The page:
Jonathan Ho is the Research Coordinator of Earthwatch Institute’s Hong Kong office. He has experience in environmental research and data analysis with academic institutions including the University of California, Los Angeles and New York University. He also has worked for the New York City Department of Environmental Protection and the American Museum of Natural History. He holds a BS in Environmental Science and Engineering, and a MA in Environmental Conservation Education.

Academic Documentation to Restore River: A Success Story on Boral River, Bangladesh

Nusrat Khan, Sheikh Rokon, Azaz Mohammad, Ireen Sultana, Toriqul Islam and Shariful Islam
Riverine People, Bangladesh

Though criss-Crossed rivers are Bangladesh’s identity; they are dying and drying out due to diversion on upper riparian countries as well as internal pollution, encroachment and notably the unplanned ‘development’ structure from govt. agencies. Boral, the 220 kilometer long and one of the largest rivers of Rajshahi and Pabna region of northwestern Bangladesh, is the worst victim of sluice gate and earthen cross dam by government agencies. ‘Riverine People’ which is a national initiative composed and run by a collective of young professional, had been forging and implementing a module conceptualize as ‘Academic Documentation’ to restore Boral River. As the living link between the community people and the decision makers regarding river conservation, Riverine People has contributed to make a success story by the restoring process of Boral River jointly with ‘Boral Rakkha Andolon’, a river committee. Riverine People have been providing the support of academic documentation and advocacy assistance to ‘Boral Rokkha Andolon’. The outcome of the joint effort is government agencies have removed the earthen cross roads; implemented a dredging project; and decommissioning the sluice gates under process. Riverine People will form River Committee on every river of Bangladesh. The committees will play a role of river observer of respected area. Restoring the affected rivers and protect the main rivers would be their major responsibilities. In addition, an apex named University Committee will conduct ‘academic documentation’ in the respective river area and hand it over to River Committee. Riverine People have been implementing the same model ‘Academic Documentation to Restore River’ to some other rivers of the Bangladesh. We present Boral case study as a model in the first step to understand the integrated impact of community movement for rivers.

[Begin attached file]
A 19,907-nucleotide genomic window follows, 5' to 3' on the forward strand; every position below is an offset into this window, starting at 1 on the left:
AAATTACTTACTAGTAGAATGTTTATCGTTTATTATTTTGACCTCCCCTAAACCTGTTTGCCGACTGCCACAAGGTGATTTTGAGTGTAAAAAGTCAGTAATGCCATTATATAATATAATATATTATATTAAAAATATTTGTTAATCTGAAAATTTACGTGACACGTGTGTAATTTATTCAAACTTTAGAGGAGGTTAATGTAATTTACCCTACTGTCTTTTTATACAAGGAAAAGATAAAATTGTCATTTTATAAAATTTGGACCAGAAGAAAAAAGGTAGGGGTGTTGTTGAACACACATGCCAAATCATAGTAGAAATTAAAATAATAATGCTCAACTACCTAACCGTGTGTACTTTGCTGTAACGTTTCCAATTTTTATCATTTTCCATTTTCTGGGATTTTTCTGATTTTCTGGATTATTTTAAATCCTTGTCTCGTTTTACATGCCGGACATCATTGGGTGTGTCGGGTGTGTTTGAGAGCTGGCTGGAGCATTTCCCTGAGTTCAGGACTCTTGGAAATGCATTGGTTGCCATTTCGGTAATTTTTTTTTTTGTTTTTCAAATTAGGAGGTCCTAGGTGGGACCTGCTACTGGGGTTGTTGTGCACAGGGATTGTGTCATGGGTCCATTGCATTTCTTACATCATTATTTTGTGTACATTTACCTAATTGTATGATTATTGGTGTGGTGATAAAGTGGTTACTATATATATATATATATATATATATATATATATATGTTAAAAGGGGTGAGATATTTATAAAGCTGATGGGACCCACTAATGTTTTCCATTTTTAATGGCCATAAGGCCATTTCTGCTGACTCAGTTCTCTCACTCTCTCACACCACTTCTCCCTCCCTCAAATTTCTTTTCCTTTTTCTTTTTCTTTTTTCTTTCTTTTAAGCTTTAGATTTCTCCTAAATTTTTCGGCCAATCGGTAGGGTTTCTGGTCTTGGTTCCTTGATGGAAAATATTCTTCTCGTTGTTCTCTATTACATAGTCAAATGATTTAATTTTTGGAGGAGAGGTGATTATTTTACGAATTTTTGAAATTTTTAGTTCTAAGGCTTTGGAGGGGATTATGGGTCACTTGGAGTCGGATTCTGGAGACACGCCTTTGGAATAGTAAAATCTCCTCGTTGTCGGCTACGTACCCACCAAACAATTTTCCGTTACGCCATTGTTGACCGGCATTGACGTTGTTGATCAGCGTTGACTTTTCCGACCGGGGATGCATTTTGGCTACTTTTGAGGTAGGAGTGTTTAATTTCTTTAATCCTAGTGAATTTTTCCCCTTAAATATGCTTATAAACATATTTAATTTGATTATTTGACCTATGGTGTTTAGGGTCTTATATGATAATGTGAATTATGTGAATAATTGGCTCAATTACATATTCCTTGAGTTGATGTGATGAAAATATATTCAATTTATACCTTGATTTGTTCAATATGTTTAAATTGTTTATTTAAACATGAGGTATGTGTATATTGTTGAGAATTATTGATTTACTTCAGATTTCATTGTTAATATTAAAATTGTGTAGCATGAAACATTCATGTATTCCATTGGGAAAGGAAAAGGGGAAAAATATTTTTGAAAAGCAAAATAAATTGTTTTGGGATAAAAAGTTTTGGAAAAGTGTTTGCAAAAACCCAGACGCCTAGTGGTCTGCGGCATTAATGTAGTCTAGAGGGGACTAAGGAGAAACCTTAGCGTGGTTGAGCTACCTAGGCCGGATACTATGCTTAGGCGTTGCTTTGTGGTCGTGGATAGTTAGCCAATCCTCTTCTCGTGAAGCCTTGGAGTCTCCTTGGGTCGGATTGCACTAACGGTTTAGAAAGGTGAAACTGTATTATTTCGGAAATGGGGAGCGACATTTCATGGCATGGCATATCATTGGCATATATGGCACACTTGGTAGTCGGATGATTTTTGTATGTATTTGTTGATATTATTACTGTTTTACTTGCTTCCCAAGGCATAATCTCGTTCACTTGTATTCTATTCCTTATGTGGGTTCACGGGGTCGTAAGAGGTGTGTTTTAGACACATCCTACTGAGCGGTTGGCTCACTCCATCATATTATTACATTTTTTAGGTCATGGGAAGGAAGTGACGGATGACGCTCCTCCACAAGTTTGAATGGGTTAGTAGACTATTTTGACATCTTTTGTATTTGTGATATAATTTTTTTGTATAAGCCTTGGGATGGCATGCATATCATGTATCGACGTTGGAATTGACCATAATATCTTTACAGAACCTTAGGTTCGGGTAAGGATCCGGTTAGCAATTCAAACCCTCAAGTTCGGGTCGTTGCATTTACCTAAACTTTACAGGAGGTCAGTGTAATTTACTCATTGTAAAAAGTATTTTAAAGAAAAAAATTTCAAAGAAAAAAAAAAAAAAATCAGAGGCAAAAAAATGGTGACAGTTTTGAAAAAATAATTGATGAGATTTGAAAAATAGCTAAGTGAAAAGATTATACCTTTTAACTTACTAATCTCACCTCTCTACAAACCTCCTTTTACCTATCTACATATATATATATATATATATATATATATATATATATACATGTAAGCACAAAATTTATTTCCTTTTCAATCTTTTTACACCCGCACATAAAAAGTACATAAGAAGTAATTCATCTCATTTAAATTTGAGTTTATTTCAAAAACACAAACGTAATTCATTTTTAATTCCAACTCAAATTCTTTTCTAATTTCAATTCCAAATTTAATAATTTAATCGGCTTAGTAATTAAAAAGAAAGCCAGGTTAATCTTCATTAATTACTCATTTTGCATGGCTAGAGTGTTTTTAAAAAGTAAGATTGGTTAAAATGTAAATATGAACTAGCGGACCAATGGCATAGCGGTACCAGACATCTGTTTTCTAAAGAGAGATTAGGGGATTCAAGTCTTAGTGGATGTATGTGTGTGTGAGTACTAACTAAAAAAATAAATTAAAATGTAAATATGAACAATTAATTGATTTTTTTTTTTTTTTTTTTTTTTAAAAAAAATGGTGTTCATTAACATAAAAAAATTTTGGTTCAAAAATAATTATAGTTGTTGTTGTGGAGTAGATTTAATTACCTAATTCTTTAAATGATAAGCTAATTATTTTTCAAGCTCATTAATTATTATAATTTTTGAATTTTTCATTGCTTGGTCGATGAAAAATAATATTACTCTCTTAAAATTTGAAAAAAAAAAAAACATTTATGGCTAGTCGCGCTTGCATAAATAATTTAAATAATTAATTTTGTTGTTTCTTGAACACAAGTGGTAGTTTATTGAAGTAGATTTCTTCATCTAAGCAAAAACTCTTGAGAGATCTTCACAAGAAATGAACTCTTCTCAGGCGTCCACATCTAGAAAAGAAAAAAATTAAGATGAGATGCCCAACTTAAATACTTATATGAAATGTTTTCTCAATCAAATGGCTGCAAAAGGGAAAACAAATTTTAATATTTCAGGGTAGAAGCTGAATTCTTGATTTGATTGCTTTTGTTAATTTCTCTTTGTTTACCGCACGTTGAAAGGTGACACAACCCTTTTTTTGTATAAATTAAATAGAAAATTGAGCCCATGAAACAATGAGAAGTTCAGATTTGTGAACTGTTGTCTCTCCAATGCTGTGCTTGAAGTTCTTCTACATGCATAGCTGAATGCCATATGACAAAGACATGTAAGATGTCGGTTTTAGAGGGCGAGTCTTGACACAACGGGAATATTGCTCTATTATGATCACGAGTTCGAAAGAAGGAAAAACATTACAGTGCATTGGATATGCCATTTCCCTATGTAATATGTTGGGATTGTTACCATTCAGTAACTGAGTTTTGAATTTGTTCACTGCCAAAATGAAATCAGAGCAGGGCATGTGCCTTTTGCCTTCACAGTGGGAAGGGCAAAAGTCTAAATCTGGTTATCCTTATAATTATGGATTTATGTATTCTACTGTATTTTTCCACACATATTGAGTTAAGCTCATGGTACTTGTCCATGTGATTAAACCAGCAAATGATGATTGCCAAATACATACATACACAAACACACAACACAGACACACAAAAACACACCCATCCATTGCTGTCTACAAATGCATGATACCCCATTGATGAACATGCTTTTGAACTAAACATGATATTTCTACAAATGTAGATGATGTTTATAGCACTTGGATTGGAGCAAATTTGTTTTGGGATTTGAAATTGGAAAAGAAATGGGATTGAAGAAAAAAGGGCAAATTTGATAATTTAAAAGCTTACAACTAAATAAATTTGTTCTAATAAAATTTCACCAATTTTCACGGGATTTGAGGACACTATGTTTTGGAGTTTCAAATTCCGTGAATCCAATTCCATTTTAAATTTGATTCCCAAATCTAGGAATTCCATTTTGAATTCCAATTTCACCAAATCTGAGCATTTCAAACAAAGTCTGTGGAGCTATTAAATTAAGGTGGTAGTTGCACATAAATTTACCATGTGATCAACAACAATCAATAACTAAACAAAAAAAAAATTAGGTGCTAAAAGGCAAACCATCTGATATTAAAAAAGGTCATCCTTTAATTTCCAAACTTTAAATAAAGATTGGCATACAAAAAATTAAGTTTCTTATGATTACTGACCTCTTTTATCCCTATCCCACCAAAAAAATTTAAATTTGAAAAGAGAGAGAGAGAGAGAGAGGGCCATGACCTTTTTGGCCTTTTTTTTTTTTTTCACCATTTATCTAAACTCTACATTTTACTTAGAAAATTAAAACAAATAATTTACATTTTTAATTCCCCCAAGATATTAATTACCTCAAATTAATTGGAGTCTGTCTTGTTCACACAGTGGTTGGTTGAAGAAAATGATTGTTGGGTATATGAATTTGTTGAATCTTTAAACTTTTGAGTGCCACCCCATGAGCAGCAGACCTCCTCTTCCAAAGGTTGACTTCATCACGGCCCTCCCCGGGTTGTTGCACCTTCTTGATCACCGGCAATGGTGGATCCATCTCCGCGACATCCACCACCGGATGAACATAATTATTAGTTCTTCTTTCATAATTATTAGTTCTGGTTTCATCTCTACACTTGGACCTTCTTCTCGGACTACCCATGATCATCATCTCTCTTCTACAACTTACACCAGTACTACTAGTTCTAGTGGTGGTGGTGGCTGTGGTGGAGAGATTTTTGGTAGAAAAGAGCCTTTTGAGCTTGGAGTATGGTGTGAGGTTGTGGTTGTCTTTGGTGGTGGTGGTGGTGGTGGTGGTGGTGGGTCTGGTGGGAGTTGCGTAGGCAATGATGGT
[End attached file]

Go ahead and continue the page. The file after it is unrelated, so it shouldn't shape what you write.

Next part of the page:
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About the author

The author is a passionate environment practitioner. Environment communications and campaign are her areas of interest. Being a river concerned person, through writing and youth campaigns she raises her voice for river protection. Soon after connecting with Riverine People, she met thousands of river passionate youth and now she is very ambitious to work towards this goal. To save the rivers, she believes in community engagement through working in different platforms. Right now, she is working for that dream of hers. She used to work as journalist in national TV, radio and online media. She enjoys her work as documentary filmmaker and freelancer environment journalist as always.

Monday 12 September
13:30 – 15:00

Water Museum; for River and Water Democracy

Imtiaz Ahmed and Farah Kabir
Dhaka University, Bangladesh

Bangladesh has 800 plus rivers and tributaries that crisscross it giving a shape to its economy, culture and heritage. But this bounty of nature is now at risk. To reverse the risk a realization and initiative that goes beyond nation-state boundaries is needed. Land-centric development approach so far has adversely affected this natural resource governance and management. Natural disasters, man-made disturbances, climate change, extreme weather, increased desertification, intrusion of salinity, inconsistent rainfall and biodegradation wide spread is impacting negatively. We can see the effect in marine diversity, coastal ecology, decreased surface water levels, turning lives and the livelihoods of people vulnerable. The establishment of a ‘Water Museum’ 2014 December 29th, in Patuakhali district south of Bangladesh, was an effort to focus the light and build critical awareness on water commons, inspire policy shifts and harness efforts of cross border water sharing. Concept of ‘Water Museum’ may appear a disconnected effort but it shifts the power to the citizens in Bangladesh for Water Democracy. The purpose of the water museum is both to preserve the objects related to river and water coupled with the aims to develop deeper understanding of river, its culture, water governance and management in Bangladesh. ‘Water-Commons’ is a platform of local voices in South Asia. ActionAid Bangladesh asks that we re-imagine river from a humane and ecological point of view. ‘Water Museum’ is a call to action.

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About the authors

Dr. Imtiaz Ahmed is a Senior Professor for International Relation Department in Dhaka University. Now he is working as Executive Director for Regional Centre for Strategic Studies (RCSS), Sri Lanka. He has participated in last river symposium as a speaker. Please see this link for details. Ms. Farah Kabir, working in ActionAid Bangladesh as Country Director, she is an activist and lobbyist. She is member of Global Network for Disaster Reduction and many international forums. For details please click here.